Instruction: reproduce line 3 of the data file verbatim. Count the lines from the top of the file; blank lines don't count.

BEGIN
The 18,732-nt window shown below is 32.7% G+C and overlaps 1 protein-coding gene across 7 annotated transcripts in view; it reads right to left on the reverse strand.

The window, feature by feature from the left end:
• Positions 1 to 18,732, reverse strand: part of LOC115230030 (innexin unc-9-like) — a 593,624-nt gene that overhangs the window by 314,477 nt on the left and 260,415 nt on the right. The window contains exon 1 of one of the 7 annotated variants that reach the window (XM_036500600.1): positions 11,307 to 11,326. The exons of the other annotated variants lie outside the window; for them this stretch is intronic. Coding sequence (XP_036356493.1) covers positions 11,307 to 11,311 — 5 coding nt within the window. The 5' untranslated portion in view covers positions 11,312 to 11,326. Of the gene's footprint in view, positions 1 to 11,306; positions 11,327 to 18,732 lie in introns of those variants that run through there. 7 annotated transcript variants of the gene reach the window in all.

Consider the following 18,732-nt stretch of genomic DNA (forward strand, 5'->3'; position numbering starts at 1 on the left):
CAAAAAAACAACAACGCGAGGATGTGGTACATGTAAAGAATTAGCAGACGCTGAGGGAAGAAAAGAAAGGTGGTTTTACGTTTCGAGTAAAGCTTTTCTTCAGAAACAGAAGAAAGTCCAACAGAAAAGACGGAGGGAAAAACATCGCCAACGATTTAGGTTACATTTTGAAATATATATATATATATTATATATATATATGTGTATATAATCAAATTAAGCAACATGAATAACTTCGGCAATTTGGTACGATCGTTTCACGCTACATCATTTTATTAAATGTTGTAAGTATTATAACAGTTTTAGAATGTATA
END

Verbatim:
• Positions 1 to 18,732, reverse strand: part of LOC115230030 (innexin unc-9-like) — a 593,624-nt gene that overhangs the window by 314,477 nt on the left and 260,415 nt on the right. The window contains exon 1 of one of the 7 annotated variants that reach the window (XM_036500600.1): positions 11,307 to 11,326. The exons of the other annotated variants lie outside the window; for them this stretch is intronic. Coding sequence (XP_036356493.1) covers positions 11,307 to 11,311 — 5 coding nt within the window. The 5' untranslated portion in view covers positions 11,312 to 11,326. Of the gene's footprint in view, positions 1 to 11,306; positions 11,327 to 18,732 lie in introns of those variants that run through there. 7 annotated transcript variants of the gene reach the window in all.